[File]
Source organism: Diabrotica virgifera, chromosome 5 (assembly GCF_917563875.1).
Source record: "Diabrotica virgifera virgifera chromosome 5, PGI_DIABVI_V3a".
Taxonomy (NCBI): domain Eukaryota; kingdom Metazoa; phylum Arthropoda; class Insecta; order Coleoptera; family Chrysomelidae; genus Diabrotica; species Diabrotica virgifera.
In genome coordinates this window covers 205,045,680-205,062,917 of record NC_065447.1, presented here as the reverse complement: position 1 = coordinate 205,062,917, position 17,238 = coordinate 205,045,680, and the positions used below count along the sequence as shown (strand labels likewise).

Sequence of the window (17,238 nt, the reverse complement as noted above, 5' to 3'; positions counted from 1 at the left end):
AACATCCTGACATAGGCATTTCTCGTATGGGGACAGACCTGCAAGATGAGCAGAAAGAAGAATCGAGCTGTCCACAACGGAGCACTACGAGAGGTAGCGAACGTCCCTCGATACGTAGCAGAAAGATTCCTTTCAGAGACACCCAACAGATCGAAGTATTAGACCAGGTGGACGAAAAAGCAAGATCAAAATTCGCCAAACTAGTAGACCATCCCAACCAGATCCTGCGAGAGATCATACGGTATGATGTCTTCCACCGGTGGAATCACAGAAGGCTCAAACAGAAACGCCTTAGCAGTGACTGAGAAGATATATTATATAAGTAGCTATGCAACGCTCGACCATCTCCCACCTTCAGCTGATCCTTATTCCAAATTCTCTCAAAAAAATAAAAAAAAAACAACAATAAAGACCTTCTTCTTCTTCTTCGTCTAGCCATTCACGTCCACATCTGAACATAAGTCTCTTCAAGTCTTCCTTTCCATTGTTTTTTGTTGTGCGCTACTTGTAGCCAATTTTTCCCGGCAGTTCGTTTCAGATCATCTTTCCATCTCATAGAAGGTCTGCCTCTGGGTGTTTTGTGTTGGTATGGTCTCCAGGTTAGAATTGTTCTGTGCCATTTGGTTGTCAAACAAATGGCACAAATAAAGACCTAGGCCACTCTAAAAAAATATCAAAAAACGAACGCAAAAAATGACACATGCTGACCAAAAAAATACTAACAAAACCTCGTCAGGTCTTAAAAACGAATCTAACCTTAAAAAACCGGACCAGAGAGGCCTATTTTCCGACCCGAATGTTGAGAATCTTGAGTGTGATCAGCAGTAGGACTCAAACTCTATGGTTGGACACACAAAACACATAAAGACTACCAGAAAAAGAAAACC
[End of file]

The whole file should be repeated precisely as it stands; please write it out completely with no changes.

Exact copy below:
Source organism: Diabrotica virgifera, chromosome 5 (assembly GCF_917563875.1).
Source record: "Diabrotica virgifera virgifera chromosome 5, PGI_DIABVI_V3a".
Taxonomy (NCBI): domain Eukaryota; kingdom Metazoa; phylum Arthropoda; class Insecta; order Coleoptera; family Chrysomelidae; genus Diabrotica; species Diabrotica virgifera.
In genome coordinates this window covers 205,045,680-205,062,917 of record NC_065447.1, presented here as the reverse complement: position 1 = coordinate 205,062,917, position 17,238 = coordinate 205,045,680, and the positions used below count along the sequence as shown (strand labels likewise).

Sequence of the window (17,238 nt, the reverse complement as noted above, 5' to 3'; positions counted from 1 at the left end):
AACATCCTGACATAGGCATTTCTCGTATGGGGACAGACCTGCAAGATGAGCAGAAAGAAGAATCGAGCTGTCCACAACGGAGCACTACGAGAGGTAGCGAACGTCCCTCGATACGTAGCAGAAAGATTCCTTTCAGAGACACCCAACAGATCGAAGTATTAGACCAGGTGGACGAAAAAGCAAGATCAAAATTCGCCAAACTAGTAGACCATCCCAACCAGATCCTGCGAGAGATCATACGGTATGATGTCTTCCACCGGTGGAATCACAGAAGGCTCAAACAGAAACGCCTTAGCAGTGACTGAGAAGATATATTATATAAGTAGCTATGCAACGCTCGACCATCTCCCACCTTCAGCTGATCCTTATTCCAAATTCTCTCAAAAAAATAAAAAAAAAACAACAATAAAGACCTTCTTCTTCTTCTTCGTCTAGCCATTCACGTCCACATCTGAACATAAGTCTCTTCAAGTCTTCCTTTCCATTGTTTTTTGTTGTGCGCTACTTGTAGCCAATTTTTCCCGGCAGTTCGTTTCAGATCATCTTTCCATCTCATAGAAGGTCTGCCTCTGGGTGTTTTGTGTTGGTATGGTCTCCAGGTTAGAATTGTTCTGTGCCATTTGGTTGTCAAACAAATGGCACAAATAAAGACCTAGGCCACTCTAAAAAAATATCAAAAAACGAACGCAAAAAATGACACATGCTGACCAAAAAAATACTAACAAAACCTCGTCAGGTCTTAAAAACGAATCTAACCTTAAAAAACCGGACCAGAGAGGCCTATTTTCCGACCCGAATGTTGAGAATCTTGAGTGTGATCAGCAGTAGGACTCAAACTCTATGGTTGGACACACAAAACACATAAAGACTACCAGAAAAAGAAAACC